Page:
• http://www.capitalnewyork.com/article/albany/2014/05/8546137/legislators-call-dec-spare-albany-bear

      Here in the Albany, NY area we had a bear wandering around which had been tagged twice. The DEC tried to kill it but screwed it up, and it ended up treed in a residential area. All of a sudden state legislators (one from a nearby city, and one from NYC, which is nowhere near Albany) started up with the “Save the bear” BS. They should have tranqed it and released it in the Bronx, then they could see if they would like a wild animal that’s not afraid of people wandering around their neighborhood.

      • They wouldn’t notice a bear loose in the Bronx. They would think it was just one of the kids from Columbia.

  7. A 30 pound lion? I’m guessing it was either a cub or on death’s door to be that emaciated. That’s lower than the average weight for a healthy bobcat or coyote around these parts.

    Large predators that are sick and desperate are easily the most dangerous and least likely to run from a potential food source. Reminds me of that other article from a year or so back, where a man cutting logs in his backyard with a chainsaw faced off a starved lion which didn’t back off until it was right on top of him with the chainsaw digging into its flesh.

  8. Righteous shoot.

    We have had mountain lions spotted here in Missouri in relatively well populate suburban communities.

    No wonder since the idiots who run local government won’t let anyone shoot the “urban deer” population that breed like rats around here.

    • I’m reminded of a Gary Larson (“The Far Side”) quip: “Humans, without fang or claw – or even fur – are like nature’s SPAM.”

      I’m also reminded of Timothy Leary’s assertion that we have reached the pinnacle of morphological evolution upon Planet Earth. That is: We have developed tool use, and have no more need for physical development.

  9. Over the last month there has been a glut of mountain lions being spotted in the portland metro area.
    (By the way, cougar meat is very tasty. )

  10. The first time I read this I thought it was interesting and moved on to the next story. After turning off the computer, however, I decided to see what was on TV. It was a show on discovery called “man eating zombie cats”. apparently K9 distemper is effecting big cats now and making them unafraid of man causing more confrontations.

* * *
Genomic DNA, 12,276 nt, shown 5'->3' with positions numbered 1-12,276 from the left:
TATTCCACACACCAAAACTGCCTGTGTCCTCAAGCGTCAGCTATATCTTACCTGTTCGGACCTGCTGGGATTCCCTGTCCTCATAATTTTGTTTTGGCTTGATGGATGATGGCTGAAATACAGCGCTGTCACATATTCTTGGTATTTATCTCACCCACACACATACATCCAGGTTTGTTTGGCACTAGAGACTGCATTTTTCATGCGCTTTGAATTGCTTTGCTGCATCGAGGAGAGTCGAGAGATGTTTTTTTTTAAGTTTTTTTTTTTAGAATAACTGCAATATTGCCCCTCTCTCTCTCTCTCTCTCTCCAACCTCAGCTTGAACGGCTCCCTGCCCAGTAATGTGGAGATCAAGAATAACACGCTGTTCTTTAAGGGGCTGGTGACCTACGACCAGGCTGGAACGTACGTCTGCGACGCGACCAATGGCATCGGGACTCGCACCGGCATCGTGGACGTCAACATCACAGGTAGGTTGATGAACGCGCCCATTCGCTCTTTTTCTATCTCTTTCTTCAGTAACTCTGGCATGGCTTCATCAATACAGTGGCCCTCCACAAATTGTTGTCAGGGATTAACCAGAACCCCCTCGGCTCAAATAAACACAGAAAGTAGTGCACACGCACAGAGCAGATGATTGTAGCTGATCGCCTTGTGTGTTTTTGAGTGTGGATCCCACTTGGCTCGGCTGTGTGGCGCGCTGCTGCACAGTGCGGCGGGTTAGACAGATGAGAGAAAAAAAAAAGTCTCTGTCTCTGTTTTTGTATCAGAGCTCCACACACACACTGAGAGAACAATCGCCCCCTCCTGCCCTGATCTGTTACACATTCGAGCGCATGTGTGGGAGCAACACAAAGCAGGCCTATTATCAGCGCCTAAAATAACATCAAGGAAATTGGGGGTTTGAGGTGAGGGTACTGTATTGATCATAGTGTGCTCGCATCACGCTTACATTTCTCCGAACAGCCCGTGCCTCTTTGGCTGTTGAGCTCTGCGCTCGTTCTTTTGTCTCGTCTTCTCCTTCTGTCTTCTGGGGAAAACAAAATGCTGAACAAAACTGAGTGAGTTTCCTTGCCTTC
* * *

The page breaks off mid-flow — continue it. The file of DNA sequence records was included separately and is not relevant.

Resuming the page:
In CONOP 8888 the pentagon planned for vegetarian zombies, evil magic zombies, and chicken zombies but did they plan for cat zombies?

    I suppose I’ll have to paint my .270 lime green now…

  11. My uncle was attacked by a panther while hunting turkey this year. He only got a few scratches to his head and didn’t let it interrupt his hunt and still got some birds.

  12. There’s not so much of an anti-hunting lobby in Nebraska as there is just plain ole Ernie Chambers. It’s hard to explain how much of a nutbag this guy is here. A quick google search and you’ll see how this politician from the ghetto works. I’ve had to see him speak at a convention and he is downright offensive to whites and bears no bones about it.

  13. I grew up in Chadron. The area south of town is a lot like the Black Hills. Nice woods and hilly countryside. Lots of deer and antelope in the area. Prime hunting ground for cougars.

  14. Shoot, shovel and shut up!

    Cousin in Northeast Nebraska had one in his barn, surrounded by neighbor’s dogs a few years back.

    • +1 That is the preferred backcountry solution to wolf predation on livestock, dogs, and people here in Idaho: “3S”.

  15. I live in northeast PA and have seen black bears wandering down the street in town, probably checking out garbage cans. I have seen bears, wolves coyotes all within a mile of my house. Plus I have a dimwitted neighbor with a pet tiger a couple of miles down the road. He used to have a pet bear until it ate his wife one morning.